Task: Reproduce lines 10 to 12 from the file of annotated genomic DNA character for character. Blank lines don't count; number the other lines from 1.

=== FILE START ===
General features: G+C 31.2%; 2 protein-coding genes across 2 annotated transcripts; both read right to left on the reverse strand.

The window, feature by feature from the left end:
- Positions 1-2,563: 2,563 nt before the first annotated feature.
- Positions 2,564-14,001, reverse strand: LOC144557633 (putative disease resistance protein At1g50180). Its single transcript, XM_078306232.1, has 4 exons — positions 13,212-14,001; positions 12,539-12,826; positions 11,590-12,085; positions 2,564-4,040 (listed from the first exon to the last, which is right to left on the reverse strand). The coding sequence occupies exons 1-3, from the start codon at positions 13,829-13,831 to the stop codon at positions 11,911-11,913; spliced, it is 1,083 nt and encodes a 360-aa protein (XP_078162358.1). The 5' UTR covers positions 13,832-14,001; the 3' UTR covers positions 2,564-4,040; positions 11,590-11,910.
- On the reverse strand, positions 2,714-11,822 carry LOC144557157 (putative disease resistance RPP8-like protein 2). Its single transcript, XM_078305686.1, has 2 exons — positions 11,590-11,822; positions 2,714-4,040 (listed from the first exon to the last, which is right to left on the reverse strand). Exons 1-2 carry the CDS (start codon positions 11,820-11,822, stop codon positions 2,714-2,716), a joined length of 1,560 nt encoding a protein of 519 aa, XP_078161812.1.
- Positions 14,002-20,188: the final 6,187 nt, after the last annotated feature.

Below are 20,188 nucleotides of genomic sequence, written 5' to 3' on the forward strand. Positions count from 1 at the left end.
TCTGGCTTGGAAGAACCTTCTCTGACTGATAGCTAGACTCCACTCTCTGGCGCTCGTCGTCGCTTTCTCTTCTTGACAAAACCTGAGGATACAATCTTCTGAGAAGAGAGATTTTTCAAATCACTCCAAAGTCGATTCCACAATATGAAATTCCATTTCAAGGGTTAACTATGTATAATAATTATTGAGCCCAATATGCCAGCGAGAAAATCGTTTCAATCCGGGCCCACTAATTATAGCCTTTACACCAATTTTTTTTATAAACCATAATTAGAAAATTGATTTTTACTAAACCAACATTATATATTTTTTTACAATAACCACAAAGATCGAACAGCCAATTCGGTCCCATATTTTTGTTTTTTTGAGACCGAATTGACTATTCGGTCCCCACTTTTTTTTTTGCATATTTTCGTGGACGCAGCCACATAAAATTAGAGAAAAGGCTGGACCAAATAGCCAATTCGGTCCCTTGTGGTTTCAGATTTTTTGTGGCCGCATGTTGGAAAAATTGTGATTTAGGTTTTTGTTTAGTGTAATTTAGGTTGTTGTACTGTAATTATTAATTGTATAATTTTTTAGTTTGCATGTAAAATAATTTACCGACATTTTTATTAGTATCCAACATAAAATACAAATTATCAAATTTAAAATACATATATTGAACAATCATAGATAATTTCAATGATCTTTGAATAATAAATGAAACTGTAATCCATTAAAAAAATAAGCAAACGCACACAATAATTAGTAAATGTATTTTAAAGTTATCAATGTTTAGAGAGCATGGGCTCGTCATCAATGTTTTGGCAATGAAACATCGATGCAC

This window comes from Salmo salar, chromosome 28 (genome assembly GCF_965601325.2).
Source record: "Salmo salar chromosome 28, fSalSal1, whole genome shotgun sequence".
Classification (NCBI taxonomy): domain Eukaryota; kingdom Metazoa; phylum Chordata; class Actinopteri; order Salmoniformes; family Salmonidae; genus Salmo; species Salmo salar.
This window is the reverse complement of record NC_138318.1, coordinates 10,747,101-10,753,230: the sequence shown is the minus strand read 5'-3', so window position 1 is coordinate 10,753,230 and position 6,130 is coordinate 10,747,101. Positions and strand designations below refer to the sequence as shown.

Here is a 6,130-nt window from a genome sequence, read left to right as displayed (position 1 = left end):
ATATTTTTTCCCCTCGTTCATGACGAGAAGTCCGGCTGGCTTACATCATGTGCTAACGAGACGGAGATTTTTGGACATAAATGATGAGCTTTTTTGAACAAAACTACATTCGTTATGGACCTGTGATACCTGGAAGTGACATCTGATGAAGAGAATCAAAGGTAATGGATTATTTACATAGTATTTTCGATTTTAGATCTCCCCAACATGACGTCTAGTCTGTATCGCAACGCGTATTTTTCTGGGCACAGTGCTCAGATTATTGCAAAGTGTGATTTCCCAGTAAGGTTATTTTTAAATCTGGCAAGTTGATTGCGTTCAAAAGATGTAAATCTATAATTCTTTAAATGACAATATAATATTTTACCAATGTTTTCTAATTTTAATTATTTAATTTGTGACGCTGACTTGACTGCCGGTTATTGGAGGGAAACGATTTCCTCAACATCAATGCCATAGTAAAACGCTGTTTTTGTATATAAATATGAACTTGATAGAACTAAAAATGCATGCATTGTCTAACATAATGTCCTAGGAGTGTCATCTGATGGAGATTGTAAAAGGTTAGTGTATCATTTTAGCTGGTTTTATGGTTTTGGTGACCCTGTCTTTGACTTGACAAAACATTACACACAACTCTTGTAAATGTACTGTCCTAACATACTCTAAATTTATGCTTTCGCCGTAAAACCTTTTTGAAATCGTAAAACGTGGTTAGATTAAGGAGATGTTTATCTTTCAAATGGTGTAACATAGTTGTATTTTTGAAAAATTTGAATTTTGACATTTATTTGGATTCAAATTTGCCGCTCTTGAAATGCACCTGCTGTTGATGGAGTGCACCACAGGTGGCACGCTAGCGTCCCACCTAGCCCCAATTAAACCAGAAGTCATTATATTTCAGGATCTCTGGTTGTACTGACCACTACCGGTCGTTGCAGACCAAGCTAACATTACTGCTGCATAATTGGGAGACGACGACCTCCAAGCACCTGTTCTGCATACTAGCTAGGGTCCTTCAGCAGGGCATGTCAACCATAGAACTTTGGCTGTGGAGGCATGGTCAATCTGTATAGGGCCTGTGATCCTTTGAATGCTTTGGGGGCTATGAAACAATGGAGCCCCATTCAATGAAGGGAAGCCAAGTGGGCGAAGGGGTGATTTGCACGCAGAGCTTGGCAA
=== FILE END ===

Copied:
Source record: "Salmo salar chromosome 28, fSalSal1, whole genome shotgun sequence".
Classification (NCBI taxonomy): domain Eukaryota; kingdom Metazoa; phylum Chordata; class Actinopteri; order Salmoniformes; family Salmonidae; genus Salmo; species Salmo salar.
This window is the reverse complement of record NC_138318.1, coordinates 10,747,101-10,753,230: the sequence shown is the minus strand read 5'-3', so window position 1 is coordinate 10,753,230 and position 6,130 is coordinate 10,747,101. Positions and strand designations below refer to the sequence as shown.